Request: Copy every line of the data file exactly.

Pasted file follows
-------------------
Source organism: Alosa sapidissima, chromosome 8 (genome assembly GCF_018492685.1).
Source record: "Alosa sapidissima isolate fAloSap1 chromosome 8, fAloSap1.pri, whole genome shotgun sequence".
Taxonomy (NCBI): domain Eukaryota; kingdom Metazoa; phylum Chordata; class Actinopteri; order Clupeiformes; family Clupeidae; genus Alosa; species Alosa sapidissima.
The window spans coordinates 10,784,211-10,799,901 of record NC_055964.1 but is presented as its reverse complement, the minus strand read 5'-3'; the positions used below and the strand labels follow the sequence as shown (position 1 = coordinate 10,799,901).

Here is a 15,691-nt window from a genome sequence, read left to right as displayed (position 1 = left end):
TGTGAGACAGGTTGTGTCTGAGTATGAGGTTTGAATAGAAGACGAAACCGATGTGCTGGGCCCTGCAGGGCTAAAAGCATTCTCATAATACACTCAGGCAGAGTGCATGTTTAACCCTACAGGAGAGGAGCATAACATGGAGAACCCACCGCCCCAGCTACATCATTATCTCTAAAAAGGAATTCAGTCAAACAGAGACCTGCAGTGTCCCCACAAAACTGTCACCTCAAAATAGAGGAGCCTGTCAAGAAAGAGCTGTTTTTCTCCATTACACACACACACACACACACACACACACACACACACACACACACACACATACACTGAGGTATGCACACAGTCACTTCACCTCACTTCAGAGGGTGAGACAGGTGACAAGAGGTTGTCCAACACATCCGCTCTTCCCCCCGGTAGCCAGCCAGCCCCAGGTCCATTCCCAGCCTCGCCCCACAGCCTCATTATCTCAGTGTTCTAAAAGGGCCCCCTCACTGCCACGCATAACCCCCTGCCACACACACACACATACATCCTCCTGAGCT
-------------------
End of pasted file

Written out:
Source organism: Alosa sapidissima, chromosome 8 (genome assembly GCF_018492685.1).
Source record: "Alosa sapidissima isolate fAloSap1 chromosome 8, fAloSap1.pri, whole genome shotgun sequence".
Taxonomy (NCBI): domain Eukaryota; kingdom Metazoa; phylum Chordata; class Actinopteri; order Clupeiformes; family Clupeidae; genus Alosa; species Alosa sapidissima.
The window spans coordinates 10,784,211-10,799,901 of record NC_055964.1 but is presented as its reverse complement, the minus strand read 5'-3'; the positions used below and the strand labels follow the sequence as shown (position 1 = coordinate 10,799,901).

Here is a 15,691-nt window from a genome sequence, read left to right as displayed (position 1 = left end):
TGTGAGACAGGTTGTGTCTGAGTATGAGGTTTGAATAGAAGACGAAACCGATGTGCTGGGCCCTGCAGGGCTAAAAGCATTCTCATAATACACTCAGGCAGAGTGCATGTTTAACCCTACAGGAGAGGAGCATAACATGGAGAACCCACCGCCCCAGCTACATCATTATCTCTAAAAAGGAATTCAGTCAAACAGAGACCTGCAGTGTCCCCACAAAACTGTCACCTCAAAATAGAGGAGCCTGTCAAGAAAGAGCTGTTTTTCTCCATTACACACACACACACACACACACACACACACACACACACACACACACACATACACTGAGGTATGCACACAGTCACTTCACCTCACTTCAGAGGGTGAGACAGGTGACAAGAGGTTGTCCAACACATCCGCTCTTCCCCCCGGTAGCCAGCCAGCCCCAGGTCCATTCCCAGCCTCGCCCCACAGCCTCATTATCTCAGTGTTCTAAAAGGGCCCCCTCACTGCCACGCATAACCCCCTGCCACACACACACACATACATCCTCCTGAGCT